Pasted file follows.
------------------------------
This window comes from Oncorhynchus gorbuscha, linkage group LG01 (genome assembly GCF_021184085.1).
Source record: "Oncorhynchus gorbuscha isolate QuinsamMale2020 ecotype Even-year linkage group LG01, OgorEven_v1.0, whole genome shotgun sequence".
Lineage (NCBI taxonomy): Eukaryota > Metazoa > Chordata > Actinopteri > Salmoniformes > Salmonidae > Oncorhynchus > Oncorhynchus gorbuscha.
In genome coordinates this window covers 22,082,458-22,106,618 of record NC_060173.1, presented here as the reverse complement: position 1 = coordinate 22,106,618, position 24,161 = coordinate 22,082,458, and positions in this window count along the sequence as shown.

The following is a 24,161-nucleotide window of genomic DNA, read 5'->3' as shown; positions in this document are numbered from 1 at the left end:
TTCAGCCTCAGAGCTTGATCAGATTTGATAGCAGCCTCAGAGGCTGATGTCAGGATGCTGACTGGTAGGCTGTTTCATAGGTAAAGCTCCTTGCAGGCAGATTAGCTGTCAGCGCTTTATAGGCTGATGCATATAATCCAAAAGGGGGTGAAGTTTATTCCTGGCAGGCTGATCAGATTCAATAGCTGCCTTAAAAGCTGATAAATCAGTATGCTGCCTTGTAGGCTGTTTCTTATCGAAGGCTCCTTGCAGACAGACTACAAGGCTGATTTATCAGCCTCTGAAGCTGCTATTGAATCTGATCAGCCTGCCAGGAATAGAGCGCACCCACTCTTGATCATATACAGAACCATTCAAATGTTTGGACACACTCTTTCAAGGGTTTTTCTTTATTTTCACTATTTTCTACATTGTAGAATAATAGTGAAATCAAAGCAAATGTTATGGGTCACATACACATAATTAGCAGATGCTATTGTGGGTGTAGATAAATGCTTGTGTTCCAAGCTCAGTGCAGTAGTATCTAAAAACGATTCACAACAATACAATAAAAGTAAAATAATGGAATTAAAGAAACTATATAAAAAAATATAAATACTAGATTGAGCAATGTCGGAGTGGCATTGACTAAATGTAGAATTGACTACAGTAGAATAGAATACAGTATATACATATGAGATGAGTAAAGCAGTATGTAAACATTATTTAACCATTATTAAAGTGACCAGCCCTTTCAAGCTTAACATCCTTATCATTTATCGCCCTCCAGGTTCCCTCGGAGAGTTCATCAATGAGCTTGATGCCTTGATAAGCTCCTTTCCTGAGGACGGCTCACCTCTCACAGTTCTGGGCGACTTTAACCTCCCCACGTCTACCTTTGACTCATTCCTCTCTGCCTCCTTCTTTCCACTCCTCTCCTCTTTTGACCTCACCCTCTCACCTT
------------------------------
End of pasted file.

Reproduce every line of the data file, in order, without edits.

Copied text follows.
This window comes from Oncorhynchus gorbuscha, linkage group LG01 (genome assembly GCF_021184085.1).
Source record: "Oncorhynchus gorbuscha isolate QuinsamMale2020 ecotype Even-year linkage group LG01, OgorEven_v1.0, whole genome shotgun sequence".
Lineage (NCBI taxonomy): Eukaryota > Metazoa > Chordata > Actinopteri > Salmoniformes > Salmonidae > Oncorhynchus > Oncorhynchus gorbuscha.
In genome coordinates this window covers 22,082,458-22,106,618 of record NC_060173.1, presented here as the reverse complement: position 1 = coordinate 22,106,618, position 24,161 = coordinate 22,082,458, and positions in this window count along the sequence as shown.

The following is a 24,161-nucleotide window of genomic DNA, read 5'->3' as shown; positions in this document are numbered from 1 at the left end:
TTCAGCCTCAGAGCTTGATCAGATTTGATAGCAGCCTCAGAGGCTGATGTCAGGATGCTGACTGGTAGGCTGTTTCATAGGTAAAGCTCCTTGCAGGCAGATTAGCTGTCAGCGCTTTATAGGCTGATGCATATAATCCAAAAGGGGGTGAAGTTTATTCCTGGCAGGCTGATCAGATTCAATAGCTGCCTTAAAAGCTGATAAATCAGTATGCTGCCTTGTAGGCTGTTTCTTATCGAAGGCTCCTTGCAGACAGACTACAAGGCTGATTTATCAGCCTCTGAAGCTGCTATTGAATCTGATCAGCCTGCCAGGAATAGAGCGCACCCACTCTTGATCATATACAGAACCATTCAAATGTTTGGACACACTCTTTCAAGGGTTTTTCTTTATTTTCACTATTTTCTACATTGTAGAATAATAGTGAAATCAAAGCAAATGTTATGGGTCACATACACATAATTAGCAGATGCTATTGTGGGTGTAGATAAATGCTTGTGTTCCAAGCTCAGTGCAGTAGTATCTAAAAACGATTCACAACAATACAATAAAAGTAAAATAATGGAATTAAAGAAACTATATAAAAAAATATAAATACTAGATTGAGCAATGTCGGAGTGGCATTGACTAAATGTAGAATTGACTACAGTAGAATAGAATACAGTATATACATATGAGATGAGTAAAGCAGTATGTAAACATTATTTAACCATTATTAAAGTGACCAGCCCTTTCAAGCTTAACATCCTTATCATTTATCGCCCTCCAGGTTCCCTCGGAGAGTTCATCAATGAGCTTGATGCCTTGATAAGCTCCTTTCCTGAGGACGGCTCACCTCTCACAGTTCTGGGCGACTTTAACCTCCCCACGTCTACCTTTGACTCATTCCTCTCTGCCTCCTTCTTTCCACTCCTCTCCTCTTTTGACCTCACCCTCTCACCTT